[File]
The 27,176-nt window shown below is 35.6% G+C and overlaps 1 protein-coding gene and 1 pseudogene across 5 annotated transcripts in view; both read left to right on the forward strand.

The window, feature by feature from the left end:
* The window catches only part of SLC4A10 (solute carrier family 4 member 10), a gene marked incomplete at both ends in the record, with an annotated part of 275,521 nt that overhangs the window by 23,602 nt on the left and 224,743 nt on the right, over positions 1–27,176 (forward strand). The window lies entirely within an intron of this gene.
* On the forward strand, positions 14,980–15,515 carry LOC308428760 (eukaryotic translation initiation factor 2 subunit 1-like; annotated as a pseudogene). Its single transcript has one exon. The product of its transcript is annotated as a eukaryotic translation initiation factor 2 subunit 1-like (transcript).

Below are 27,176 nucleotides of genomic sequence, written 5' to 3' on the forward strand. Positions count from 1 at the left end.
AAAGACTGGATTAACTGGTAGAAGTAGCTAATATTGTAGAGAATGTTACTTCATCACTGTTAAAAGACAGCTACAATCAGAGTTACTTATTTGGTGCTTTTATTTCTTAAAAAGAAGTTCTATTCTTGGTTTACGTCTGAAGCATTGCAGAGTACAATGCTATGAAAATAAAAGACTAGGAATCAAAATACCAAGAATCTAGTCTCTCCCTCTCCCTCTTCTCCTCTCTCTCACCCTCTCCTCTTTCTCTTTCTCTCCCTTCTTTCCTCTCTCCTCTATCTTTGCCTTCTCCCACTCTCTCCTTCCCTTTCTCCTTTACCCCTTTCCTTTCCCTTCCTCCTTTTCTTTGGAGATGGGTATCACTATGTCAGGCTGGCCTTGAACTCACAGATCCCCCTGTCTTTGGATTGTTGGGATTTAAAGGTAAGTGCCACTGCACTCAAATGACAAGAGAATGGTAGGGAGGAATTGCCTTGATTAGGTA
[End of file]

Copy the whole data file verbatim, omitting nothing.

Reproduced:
The 27,176-nt window shown below is 35.6% G+C and overlaps 1 protein-coding gene and 1 pseudogene across 5 annotated transcripts in view; both read left to right on the forward strand.

The window, feature by feature from the left end:
* The window catches only part of SLC4A10 (solute carrier family 4 member 10), a gene marked incomplete at both ends in the record, with an annotated part of 275,521 nt that overhangs the window by 23,602 nt on the left and 224,743 nt on the right, over positions 1–27,176 (forward strand). The window lies entirely within an intron of this gene.
* On the forward strand, positions 14,980–15,515 carry LOC308428760 (eukaryotic translation initiation factor 2 subunit 1-like; annotated as a pseudogene). Its single transcript has one exon. The product of its transcript is annotated as a eukaryotic translation initiation factor 2 subunit 1-like (transcript).

Below are 27,176 nucleotides of genomic sequence, written 5' to 3' on the forward strand. Positions count from 1 at the left end.
AAAGACTGGATTAACTGGTAGAAGTAGCTAATATTGTAGAGAATGTTACTTCATCACTGTTAAAAGACAGCTACAATCAGAGTTACTTATTTGGTGCTTTTATTTCTTAAAAAGAAGTTCTATTCTTGGTTTACGTCTGAAGCATTGCAGAGTACAATGCTATGAAAATAAAAGACTAGGAATCAAAATACCAAGAATCTAGTCTCTCCCTCTCCCTCTTCTCCTCTCTCTCACCCTCTCCTCTTTCTCTTTCTCTCCCTTCTTTCCTCTCTCCTCTATCTTTGCCTTCTCCCACTCTCTCCTTCCCTTTCTCCTTTACCCCTTTCCTTTCCCTTCCTCCTTTTCTTTGGAGATGGGTATCACTATGTCAGGCTGGCCTTGAACTCACAGATCCCCCTGTCTTTGGATTGTTGGGATTTAAAGGTAAGTGCCACTGCACTCAAATGACAAGAGAATGGTAGGGAGGAATTGCCTTGATTAGGTA